The need for hermeneutics in science communication

There’s this popular pro-science YouTube video. I like it–it’s bold, brash, and has good knock-down arguments. It also espouses a defensive attitude against stances which I too find abhorrent.

There’s only one problem with it. It’s wrong.

Even though I like the pro-science sentiment, there are many ways to do science, or to solve a math problem. We could easily have a science that doesn’t require tearing things apart to know or understand them. In fact, that science is being born as we speak (see the work of Isabel Stengers, Barbara McClintock, Participatory Action Research, etc.). So, properly speaking, there is no such thing as monolithic science; there are always only sciences, plural. Still, these are different from fiction, ideology, or theology. But, to say that facts aren’t inflected by values is quite imperialistic.

 

 

The Limits to Magical Thinking

Philip K. Dick once wrote: “Reality is that which, when you stop believing in it, doesn’t go away” (“How to Build a Universe That Doesn’t Fall Apart Two Days Later”, 1978).

It is so tempting, as academics, activists, or advertisers, to want to believe in a purely constructivist world.

Trump and Breitbart and Neonazis are not original in their glorification of alternative facts. New Agers have been at it for decades, with their fluff around abundance consciousness, making people responsible for being poor. It is only because you haven’t cleared away the cobwebs of scarcity consciousness, they croon, that you’re poor. Say nothing of institutionalized racism, inequality of opportunity, nepotism, trust-funds, or lookism. No, the New Age ideology long ago took Social Darwinism and internalized it, so that its interiorization meant that your socioeconomic level remained pegged to your inner spiritual development, nothing more.

Working in the world of public health policy and epidemiology, the writing is on the wall: placebo, as powerful as the effect is, only goes so far. There is a “there” there in the world of matter and things. For example with cigarettes, putting a filter on the cigarette–something initially lauded as a harm reduction measure–did not, despite millions in advertising dollars and the hopes of smokers wishing to resolve their cognitive dissonance, actually reduce negative health outcomes. If anything, filters allowed smokers to take deeper puffs, drawing smoke deeper into their lungs, while believing that they were somehow having their cake and eating (smoking?) it too. All the optimism in the world still gave them cancer. All of the social construction of smoking as safe did little to stave off the morbidity and mortality suffered. And this has also been the case with so-called “light” and “mild” cigarettes–fancy descriptors, with absolutely no scientific mooring.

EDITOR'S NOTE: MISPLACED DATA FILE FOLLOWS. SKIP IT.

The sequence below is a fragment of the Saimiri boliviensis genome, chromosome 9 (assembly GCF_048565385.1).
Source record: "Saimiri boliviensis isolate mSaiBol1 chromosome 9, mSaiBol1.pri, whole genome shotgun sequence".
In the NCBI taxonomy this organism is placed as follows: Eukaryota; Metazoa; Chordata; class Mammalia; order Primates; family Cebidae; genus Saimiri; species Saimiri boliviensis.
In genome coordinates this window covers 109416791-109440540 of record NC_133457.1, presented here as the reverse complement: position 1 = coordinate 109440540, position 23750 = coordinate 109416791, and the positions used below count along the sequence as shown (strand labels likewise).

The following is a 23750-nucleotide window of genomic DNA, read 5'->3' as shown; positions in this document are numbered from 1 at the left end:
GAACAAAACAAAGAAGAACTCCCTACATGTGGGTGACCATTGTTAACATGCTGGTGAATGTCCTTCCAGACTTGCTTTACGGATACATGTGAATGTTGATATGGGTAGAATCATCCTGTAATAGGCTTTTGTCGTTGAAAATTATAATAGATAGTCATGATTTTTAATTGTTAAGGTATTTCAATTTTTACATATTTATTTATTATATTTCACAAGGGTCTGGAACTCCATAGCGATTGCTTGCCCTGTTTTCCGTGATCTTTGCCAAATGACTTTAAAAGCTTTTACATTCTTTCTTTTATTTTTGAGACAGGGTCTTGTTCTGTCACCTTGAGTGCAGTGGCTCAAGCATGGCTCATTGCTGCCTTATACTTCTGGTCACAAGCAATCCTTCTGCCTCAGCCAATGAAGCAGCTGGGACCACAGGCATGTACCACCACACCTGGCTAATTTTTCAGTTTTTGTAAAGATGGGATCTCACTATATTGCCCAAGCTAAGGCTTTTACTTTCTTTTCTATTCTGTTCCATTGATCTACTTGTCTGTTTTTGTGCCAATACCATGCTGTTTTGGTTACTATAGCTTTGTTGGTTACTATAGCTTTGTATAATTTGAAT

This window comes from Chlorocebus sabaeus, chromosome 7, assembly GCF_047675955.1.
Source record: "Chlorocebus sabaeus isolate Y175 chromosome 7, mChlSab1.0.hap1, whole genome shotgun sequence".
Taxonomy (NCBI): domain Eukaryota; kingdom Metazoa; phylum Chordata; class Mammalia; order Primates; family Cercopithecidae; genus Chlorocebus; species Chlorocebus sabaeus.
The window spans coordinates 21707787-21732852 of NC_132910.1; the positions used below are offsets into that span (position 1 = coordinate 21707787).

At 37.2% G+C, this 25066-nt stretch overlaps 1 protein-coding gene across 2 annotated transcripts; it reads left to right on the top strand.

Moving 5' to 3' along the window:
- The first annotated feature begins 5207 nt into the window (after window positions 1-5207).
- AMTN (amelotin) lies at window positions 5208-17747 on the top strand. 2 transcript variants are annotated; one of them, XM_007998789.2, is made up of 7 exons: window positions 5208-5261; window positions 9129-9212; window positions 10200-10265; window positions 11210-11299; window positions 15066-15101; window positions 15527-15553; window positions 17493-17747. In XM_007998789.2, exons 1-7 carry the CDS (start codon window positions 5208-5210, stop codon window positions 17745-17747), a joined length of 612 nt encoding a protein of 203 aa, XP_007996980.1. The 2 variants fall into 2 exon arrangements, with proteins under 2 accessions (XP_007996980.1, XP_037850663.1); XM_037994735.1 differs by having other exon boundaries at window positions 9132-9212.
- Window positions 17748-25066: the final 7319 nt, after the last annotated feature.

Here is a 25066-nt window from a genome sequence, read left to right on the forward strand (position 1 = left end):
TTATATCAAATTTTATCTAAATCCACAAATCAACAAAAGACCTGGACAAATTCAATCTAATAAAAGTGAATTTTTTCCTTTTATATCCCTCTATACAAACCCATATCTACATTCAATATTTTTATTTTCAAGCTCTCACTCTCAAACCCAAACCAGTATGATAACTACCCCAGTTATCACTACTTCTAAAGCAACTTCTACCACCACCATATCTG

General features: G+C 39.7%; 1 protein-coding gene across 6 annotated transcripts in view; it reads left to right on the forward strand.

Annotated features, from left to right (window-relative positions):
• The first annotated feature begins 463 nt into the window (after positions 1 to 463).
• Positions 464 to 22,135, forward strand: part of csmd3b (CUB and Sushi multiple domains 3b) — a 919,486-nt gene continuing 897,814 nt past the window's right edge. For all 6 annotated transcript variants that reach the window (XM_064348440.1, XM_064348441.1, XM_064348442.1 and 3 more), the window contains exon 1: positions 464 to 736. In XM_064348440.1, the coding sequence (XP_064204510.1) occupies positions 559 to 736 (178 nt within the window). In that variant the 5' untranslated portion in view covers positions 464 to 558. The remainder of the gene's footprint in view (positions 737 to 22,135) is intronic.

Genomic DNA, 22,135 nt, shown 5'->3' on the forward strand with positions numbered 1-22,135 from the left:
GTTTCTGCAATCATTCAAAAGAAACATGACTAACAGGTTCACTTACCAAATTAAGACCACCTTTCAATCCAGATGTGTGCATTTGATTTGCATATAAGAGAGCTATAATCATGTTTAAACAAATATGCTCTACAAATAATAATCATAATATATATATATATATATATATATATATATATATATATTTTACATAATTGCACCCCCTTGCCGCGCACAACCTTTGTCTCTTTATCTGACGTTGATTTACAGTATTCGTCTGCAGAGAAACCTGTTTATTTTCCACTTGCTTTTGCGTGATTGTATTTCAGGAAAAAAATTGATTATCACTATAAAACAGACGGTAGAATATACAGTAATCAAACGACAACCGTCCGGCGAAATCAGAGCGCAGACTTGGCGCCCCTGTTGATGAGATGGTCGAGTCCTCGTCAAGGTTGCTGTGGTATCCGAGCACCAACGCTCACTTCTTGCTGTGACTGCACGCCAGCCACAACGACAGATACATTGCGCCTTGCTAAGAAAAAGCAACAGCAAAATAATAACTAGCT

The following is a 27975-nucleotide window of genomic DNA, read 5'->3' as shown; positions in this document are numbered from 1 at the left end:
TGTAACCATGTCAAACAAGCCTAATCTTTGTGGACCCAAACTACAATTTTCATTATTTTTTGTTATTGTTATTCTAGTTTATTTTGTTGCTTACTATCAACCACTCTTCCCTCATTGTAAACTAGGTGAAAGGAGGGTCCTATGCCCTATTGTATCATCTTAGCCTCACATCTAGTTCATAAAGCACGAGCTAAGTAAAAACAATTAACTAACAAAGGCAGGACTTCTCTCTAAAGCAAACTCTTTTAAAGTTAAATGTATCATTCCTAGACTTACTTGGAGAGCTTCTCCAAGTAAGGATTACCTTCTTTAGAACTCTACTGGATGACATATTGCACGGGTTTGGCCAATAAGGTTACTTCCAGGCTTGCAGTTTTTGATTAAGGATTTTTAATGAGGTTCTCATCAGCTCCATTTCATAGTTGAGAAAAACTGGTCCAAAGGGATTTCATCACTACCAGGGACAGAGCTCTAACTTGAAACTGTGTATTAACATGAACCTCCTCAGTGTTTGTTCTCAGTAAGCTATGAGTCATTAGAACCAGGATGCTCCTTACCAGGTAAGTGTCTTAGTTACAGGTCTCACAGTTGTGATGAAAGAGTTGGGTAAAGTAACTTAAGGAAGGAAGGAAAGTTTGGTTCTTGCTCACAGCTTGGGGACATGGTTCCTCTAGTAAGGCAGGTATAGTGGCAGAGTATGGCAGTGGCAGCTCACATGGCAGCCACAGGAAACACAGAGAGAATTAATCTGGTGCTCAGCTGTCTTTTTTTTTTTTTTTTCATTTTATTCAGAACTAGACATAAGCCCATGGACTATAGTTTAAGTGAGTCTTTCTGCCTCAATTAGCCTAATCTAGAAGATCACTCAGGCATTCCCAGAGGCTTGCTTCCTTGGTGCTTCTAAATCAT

So how do we square the circle of ideation, which admittedly is an attractive frame to believe in, with the hard reality that there is a world out there recalcitrant to the imposition of conceptualization? This question is wrapped up with the productive debates at the intersection of analytic and continental philosophy since the 1960’s, revolving around the “remainder” or différance (Derrida, “Cogito et histoire de la folie,” 1963). In the hermeneutic tradition, one can see this difference between the interpretation and how the text or event plays out against the asymptote of time. As time passes, the careful observer will detect glitches in the assumed way of seeing, and allow herself to shift perspective in accordance with how things really show up (or are revealed) in realtime versus accumulating more resistance to phenomena, building up increasingly elaborate hoaxes and twists to resolve an incompatible Weltbild with an increasing rebellious reality.

Ultimately, reality will win. But the more we try to save face, and sweep reality under the rug of ideology, the larger the dustbunny of death and destruction that comes from the disconnect between our acting as if reality were as we wished it, and how reality actually is, becomes. Currently, in late capitalism, we have been behaving as if we lived on an infinite earth, where every type of capital is interchangable with every other kind. But complex systems theory and punctuated equilibrium show us quite plainly that irreversability exists. No amount of technological hooha can change the arrow of time, and put things back as they once were, or create life and complexity ex nihilo. We can create houses from forests, but not forests from houses. Yet, in a commodity culture of transubstantiation, such as digital currency, where everything is reduced to a common “price” on the same scale of value, this great ontological flattening is precisely what occurs. We rage against reality with the relativism of fake sameness, praying to the false idol of fungibility. Perhaps, this is one of the problems with the object-oriented-ontology (OOO) or new materialism people–in the end, they are engaged in little more than the narcissistic solipsism of magical thinking.